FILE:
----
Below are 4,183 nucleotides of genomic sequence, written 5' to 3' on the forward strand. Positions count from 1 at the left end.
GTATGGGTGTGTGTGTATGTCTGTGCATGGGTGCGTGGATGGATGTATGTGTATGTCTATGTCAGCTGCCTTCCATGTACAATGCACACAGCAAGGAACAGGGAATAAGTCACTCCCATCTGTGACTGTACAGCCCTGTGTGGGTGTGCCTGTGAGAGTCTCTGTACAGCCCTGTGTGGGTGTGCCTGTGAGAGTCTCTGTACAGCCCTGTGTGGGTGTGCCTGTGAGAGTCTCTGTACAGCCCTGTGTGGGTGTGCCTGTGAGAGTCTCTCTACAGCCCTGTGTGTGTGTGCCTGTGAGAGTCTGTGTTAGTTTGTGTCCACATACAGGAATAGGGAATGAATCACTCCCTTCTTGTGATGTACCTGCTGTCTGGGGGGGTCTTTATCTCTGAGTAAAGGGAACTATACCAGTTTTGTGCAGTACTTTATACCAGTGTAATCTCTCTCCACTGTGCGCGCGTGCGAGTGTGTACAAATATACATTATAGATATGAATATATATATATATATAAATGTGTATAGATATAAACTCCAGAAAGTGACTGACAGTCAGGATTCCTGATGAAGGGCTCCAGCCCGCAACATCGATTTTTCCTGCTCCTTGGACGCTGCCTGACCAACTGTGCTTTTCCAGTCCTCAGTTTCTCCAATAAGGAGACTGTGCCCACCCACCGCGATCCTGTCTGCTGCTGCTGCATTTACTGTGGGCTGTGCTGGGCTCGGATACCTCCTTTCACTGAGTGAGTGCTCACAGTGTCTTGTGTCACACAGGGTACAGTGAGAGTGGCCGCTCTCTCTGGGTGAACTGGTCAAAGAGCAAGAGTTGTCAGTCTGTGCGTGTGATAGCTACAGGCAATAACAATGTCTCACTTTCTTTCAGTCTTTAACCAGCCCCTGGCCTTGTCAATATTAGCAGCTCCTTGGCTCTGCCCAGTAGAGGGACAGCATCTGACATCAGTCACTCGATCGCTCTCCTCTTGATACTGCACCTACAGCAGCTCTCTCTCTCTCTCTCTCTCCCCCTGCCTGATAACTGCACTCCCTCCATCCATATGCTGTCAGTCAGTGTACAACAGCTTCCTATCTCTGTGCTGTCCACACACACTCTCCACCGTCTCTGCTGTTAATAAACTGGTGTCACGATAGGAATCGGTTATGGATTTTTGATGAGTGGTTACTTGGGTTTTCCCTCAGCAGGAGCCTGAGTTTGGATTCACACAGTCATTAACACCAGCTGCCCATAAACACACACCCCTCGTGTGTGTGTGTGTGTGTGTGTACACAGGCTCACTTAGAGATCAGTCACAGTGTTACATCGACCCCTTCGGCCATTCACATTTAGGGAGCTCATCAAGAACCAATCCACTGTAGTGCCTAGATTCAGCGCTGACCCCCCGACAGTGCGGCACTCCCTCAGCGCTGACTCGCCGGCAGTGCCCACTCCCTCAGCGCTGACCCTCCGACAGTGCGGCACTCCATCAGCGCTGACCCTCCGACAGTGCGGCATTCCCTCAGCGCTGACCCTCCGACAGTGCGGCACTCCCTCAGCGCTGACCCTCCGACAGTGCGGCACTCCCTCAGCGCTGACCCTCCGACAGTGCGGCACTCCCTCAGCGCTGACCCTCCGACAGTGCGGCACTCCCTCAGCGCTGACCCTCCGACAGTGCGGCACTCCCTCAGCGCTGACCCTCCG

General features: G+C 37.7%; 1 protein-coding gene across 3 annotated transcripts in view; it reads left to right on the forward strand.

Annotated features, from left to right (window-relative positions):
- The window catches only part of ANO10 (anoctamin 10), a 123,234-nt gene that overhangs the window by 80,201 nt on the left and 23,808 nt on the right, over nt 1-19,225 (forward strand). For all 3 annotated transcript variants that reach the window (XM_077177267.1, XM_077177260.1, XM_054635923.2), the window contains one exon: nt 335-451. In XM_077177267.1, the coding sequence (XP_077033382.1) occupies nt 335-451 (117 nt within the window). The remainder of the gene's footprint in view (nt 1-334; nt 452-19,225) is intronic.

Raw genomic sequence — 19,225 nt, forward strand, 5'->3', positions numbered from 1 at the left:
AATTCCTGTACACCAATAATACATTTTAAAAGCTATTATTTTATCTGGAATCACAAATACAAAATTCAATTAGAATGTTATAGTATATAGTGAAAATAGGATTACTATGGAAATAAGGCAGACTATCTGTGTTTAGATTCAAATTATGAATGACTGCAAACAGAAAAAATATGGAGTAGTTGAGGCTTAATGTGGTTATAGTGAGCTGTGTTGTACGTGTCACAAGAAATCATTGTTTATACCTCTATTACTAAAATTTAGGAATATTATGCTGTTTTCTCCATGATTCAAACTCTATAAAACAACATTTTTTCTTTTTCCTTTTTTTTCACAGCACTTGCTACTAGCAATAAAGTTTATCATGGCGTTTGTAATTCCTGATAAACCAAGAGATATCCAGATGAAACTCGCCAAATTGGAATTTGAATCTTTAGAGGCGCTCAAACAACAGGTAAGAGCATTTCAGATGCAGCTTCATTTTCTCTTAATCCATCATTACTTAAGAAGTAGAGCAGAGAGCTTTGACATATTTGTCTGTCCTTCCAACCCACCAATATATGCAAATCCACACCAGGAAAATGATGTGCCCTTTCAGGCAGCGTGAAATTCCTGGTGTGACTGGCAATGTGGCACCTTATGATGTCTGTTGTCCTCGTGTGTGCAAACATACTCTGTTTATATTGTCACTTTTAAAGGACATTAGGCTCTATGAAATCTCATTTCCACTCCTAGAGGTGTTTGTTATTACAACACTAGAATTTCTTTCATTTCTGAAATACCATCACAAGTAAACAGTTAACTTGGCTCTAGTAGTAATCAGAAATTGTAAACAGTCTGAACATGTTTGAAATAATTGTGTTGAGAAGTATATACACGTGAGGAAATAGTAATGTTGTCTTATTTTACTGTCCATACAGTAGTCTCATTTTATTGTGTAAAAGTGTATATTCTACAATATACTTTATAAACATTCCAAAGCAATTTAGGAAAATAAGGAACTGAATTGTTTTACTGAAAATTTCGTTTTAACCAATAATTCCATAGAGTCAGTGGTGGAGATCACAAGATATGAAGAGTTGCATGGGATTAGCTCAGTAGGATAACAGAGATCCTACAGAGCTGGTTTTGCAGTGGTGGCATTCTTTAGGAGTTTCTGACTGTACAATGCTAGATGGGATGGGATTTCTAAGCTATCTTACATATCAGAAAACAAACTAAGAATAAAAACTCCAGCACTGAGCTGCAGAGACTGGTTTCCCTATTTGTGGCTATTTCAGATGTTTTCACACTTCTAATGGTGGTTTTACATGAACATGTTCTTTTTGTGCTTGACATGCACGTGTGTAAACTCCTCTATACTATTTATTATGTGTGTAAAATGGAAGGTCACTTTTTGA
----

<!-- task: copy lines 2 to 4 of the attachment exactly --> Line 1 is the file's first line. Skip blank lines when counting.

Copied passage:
GTATGGGTGTGTGTGTATGTCTGTGCATGGGTGCGTGGATGGATGTATGTGTATGTCTATGTCAGCTGCCTTCCATGTACAATGCACACAGCAAGGAACAGGGAATAAGTCACTCCCATCTGTGACTGTACAGCCCTGTGTGGGTGTGCCTGTGAGAGTCTCTGTACAGCCCTGTGTGGGTGTGCCTGTGAGAGTCTCTGTACAGCCCTGTGTGGGTGTGCCTGTGAGAGTCTCTGTACAGCCCTGTGTGGGTGTGCCTGTGAGAGTCTCTCTACAGCCCTGTGTGTGTGTGCCTGTGAGAGTCTGTGTTAGTTTGTGTCCACATACAGGAATAGGGAATGAATCACTCCCTTCTTGTGATGTACCTGCTGTCTGGGGGGGTCTTTATCTCTGAGTAAAGGGAACTATACCAGTTTTGTGCAGTACTTTATACCAGTGTAATCTCTCTCCACTGTGCGCGCGTGCGAGTGTGTACAAATATACATTATAGATATGAATATATATATATATATAAATGTGTATAGATATAAACTCCAGAAAGTGACTGACAGTCAGGATTCCTGATGAAGGGCTCCAGCCCGCAACATCGATTTTTCCTGCTCCTTGGACGCTGCCTGACCAACTGTGCTTTTCCAGTCCTCAGTTTCTCCAATAAGGAGACTGTGCCCACCCACCGCGATCCTGTCTGCTGCTGCTGCATTTACTGTGGGCTGTGCTGGGCTCGGATACCTCCTTTCACTGAGTGAGTGCTCACAGTGTCTTGTGTCACACAGGGTACAGTGAGAGTGGCCGCTCTCTCTGGGTGAACTGGTCAAAGAGCAAGAGTTGTCAGTCTGTGCGTGTGATAGCTACAGGCAATAACAATGTCTCACTTTCTTTCAGTCTTTAACCAGCCCCTGGCCTTGTCAATATTAGCAGCTCCTTGGCTCTGCCCAGTAGAGGGACAGCATCTGACATCAGTCACTCGATCGCTCTCCTCTTGATACTGCACCTACAGCAGCTCTCTCTCTCTCTCTCTCTCCCCCTGCCTGATAACTGCACTCCCTCCATCCATATGCTGTCAGTCAGTGTACAACAGCTTCCTATCTCTGTGCTGTCCACACACACTCTCCACCGTCTCTGCTGTTAATAAACTGGTGTCACGATAGGAATCGGTTATGGATTTTTGATGAGTGGTTACTTGGGTTTTCCCTCAGCAGGAGCCTGAGTTTGGATTCACACAGTCATTAACACCAGCTGCCCATAAACACACACCCCTCGTGTGTGTGTGTGTGTGTGTGTACACAGGCTCACTTAGAGATCAGTCACAGTGTTACATCGACCCCTTCGGCCATTCACATTTAGGGAGCTCATCAAGAACCAATCCACTGTAGTGCCTAGATTCAGCGCTGACCCCCCGACAGTGCGGCACTCCCTCAGCGCTGACTCGCCGGCAGTGCCCACTCCCTCAGCGCTGACCCTCCGACAGTGCGGCACTCCATCAGCGCTGACCCTCCGACAGTGCGGCATTCCCTCAGCGCTGACCCTCCGACAGTGCGGCACTCCCTCAGCGCTGACCCTCCGACAGTGCGGCACTCCCTCAGCGCTGACCCTCCGACAGTGCGGCACTCCCTCAGCGCTGACCCTCCGACAGTGCGGCACTCCCTCAGCGCTGACCCTCCGACAGTGCGGCACTCCCTCAGCGCTGACCCTCCG

General features: G+C 37.7%; 1 protein-coding gene across 3 annotated transcripts in view; it reads left to right on the forward strand.

Annotated features, from left to right (window-relative positions):